11 November 2005

Sony comes to the rescue.

Completely unintentionally of course. But the rootkit row which Sony has started is likely to go down in history as one of the biggest corporate mistakes. Whereas Sony did so much to allow the consumer rights as regards taping video programming, it's looking like their unbelievably crass actions now they're on the other side of the fence could be THE catalyst for consumers rallying against unreasonable DRM.

This article at Ars Technica is a great resource for links to the background and the growing outrage about this - there are countless others. It has exploded from individual geeky ire to major lawsuits by authorities across the globe (note - these are not class action lawsuits). It has shown Sony to be anti-consumer by targeting not pirates but normal people who indeed may not have made any copies whatsoever. It has created a backlash which will lead to a boycott of their products. And it has made the average Joe wake up to what is happening. Far more people are likely to take positive action in response to unreasonable DRM tactics. The icing on the cake (except if you're directly affected that is) is the news - also in the Ars article - that there is already a nasty trojan in circulation that takes advantage of the security hole the Sony software has opened! I particularly hope a few affected Vaio owners make their feelings known about this!

I was also pleased to note this news (again carried in numerous places) about consumer groups starting to fight for DRM interoperability. Now, I'm not necessarily a believer in these types of groups getting things done, but at least I applaud their efforts.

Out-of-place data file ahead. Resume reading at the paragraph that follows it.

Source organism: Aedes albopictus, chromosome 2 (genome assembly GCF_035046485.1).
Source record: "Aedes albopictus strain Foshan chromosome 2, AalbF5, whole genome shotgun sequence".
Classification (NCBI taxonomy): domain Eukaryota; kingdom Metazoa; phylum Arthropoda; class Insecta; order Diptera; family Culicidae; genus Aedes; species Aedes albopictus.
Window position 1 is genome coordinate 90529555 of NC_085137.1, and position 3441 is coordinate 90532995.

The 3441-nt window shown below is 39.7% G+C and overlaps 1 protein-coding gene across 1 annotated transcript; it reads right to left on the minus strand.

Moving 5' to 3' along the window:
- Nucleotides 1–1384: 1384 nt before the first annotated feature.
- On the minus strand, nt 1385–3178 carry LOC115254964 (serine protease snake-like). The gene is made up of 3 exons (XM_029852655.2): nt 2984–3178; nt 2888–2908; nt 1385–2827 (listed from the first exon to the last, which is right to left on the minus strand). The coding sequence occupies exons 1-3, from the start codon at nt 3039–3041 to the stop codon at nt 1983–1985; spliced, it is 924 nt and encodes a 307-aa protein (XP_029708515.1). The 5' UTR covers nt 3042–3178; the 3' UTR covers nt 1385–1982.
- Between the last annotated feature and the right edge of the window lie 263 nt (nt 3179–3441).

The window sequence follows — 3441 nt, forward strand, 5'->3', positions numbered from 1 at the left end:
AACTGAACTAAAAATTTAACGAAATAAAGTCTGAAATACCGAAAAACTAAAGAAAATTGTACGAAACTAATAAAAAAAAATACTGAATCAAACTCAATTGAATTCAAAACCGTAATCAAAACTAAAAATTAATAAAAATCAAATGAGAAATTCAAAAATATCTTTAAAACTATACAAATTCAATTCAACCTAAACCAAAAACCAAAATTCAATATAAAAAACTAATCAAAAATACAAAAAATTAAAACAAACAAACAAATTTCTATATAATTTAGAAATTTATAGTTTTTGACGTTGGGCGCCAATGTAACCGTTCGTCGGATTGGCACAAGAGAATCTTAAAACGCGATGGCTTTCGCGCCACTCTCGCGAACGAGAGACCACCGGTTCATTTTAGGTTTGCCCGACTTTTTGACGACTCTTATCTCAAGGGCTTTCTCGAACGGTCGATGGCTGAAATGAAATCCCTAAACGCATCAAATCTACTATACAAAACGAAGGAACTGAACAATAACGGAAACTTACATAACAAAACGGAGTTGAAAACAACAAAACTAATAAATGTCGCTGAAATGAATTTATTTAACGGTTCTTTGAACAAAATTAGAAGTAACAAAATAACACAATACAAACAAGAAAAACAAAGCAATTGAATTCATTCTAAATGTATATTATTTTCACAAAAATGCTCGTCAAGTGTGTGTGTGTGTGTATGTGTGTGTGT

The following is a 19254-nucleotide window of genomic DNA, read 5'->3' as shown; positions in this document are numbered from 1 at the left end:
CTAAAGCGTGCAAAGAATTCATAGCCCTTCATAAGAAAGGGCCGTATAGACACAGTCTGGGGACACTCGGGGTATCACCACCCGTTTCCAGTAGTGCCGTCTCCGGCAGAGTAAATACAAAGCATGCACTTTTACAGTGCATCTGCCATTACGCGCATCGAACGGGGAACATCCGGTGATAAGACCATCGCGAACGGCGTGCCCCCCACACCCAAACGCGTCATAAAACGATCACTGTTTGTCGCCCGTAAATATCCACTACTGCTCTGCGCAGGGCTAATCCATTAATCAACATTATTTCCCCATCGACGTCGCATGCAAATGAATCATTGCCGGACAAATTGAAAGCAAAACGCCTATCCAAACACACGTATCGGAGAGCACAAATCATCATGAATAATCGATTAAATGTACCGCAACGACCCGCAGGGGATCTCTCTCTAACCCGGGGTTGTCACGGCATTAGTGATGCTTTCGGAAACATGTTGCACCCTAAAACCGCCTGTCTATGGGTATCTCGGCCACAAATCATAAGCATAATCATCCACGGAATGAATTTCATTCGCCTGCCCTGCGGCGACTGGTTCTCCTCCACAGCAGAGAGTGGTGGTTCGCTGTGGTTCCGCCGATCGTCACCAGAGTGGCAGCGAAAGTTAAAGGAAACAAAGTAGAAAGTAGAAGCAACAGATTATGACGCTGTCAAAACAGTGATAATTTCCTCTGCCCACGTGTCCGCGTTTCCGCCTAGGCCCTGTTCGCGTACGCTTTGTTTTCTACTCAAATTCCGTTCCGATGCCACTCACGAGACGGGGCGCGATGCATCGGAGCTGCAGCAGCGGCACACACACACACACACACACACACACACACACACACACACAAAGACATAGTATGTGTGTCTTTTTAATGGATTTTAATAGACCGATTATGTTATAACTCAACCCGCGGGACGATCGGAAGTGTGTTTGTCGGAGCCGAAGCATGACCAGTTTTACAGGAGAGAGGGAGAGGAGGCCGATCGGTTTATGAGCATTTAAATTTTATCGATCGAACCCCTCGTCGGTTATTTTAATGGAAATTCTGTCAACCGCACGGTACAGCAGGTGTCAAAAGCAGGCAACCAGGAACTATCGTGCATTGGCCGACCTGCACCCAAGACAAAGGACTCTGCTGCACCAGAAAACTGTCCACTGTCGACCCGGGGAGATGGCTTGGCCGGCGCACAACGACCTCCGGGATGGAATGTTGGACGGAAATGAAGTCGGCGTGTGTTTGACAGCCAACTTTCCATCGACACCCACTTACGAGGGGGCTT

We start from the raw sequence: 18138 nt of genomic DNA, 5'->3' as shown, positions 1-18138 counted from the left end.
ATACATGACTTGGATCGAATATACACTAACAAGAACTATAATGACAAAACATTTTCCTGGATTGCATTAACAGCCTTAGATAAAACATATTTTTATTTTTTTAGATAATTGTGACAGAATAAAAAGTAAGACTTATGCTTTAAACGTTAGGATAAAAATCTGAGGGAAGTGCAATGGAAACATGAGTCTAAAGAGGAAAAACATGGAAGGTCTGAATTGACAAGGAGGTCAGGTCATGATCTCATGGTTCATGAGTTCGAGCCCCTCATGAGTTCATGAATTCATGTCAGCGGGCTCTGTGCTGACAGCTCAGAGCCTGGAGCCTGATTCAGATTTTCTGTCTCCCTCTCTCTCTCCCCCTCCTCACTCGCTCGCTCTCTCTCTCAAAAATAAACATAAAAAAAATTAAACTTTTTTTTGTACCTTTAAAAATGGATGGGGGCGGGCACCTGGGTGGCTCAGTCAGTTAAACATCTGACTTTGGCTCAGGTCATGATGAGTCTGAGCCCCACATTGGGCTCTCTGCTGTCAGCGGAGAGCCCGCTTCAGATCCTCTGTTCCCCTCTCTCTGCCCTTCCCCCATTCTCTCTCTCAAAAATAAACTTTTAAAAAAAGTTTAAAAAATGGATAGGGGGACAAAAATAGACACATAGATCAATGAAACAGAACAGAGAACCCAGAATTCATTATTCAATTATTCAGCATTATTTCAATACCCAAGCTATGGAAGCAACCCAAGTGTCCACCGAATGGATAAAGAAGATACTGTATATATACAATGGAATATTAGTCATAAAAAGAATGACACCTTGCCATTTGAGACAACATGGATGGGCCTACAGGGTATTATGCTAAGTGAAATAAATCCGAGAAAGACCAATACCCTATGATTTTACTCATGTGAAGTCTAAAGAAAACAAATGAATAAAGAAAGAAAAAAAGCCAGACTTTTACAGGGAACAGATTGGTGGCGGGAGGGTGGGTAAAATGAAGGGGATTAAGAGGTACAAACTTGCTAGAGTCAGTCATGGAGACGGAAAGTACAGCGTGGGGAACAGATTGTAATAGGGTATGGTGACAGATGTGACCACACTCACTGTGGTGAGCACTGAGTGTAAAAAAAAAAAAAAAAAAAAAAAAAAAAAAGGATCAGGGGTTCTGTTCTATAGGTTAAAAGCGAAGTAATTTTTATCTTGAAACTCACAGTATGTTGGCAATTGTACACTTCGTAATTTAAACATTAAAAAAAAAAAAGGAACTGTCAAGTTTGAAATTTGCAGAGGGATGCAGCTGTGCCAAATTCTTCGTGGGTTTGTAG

That this issue is becoming mainstream is good news, and not before time. In the 70's there was enough momentum from hardware companies (ie those making VCR's) to ride roughshod over the objections of content companies, and lo and behold it all worked out well for all. If we don't have such fights now for the soul of this, it's all going to end in disappointment, piracy, and fat legal fees. Microsoft doesn't seem able or willing to stand up for it. Apple is the closest to a consumer champion in fighting at least for fair DRM (if not interoperable DRM). But while it could achieve a lot with content providers when all it had was an mp3 player that worked with 2% of the world's computers, it now provokes fear. What is needed is a few providers (hopefully including Apple) to just get on with it and prove that there is a pro-consumer middle ground that is both anti-piracy and anti-old guard (oh, and PLEASE, interoperable). They may have to take a few gambles and fight a few court battles along the way, but in the end the consumer will reward their actions by buying the gadgets that will be the 21st century equivalent of the VCR.

Finally, I would also make the observation that once again Sony's left arm has done something that hurts not just itself (though strangely it may eventually be a beneficiary) but it's whole. And this time it's very visible. The name of an organisation once synonymous with enjoying entertainment anywhere has been sullied once more as a killjoy. I'd love to know what reasons people can actually give for wanting to buy a Sony MP3 player for instance. Anyone?

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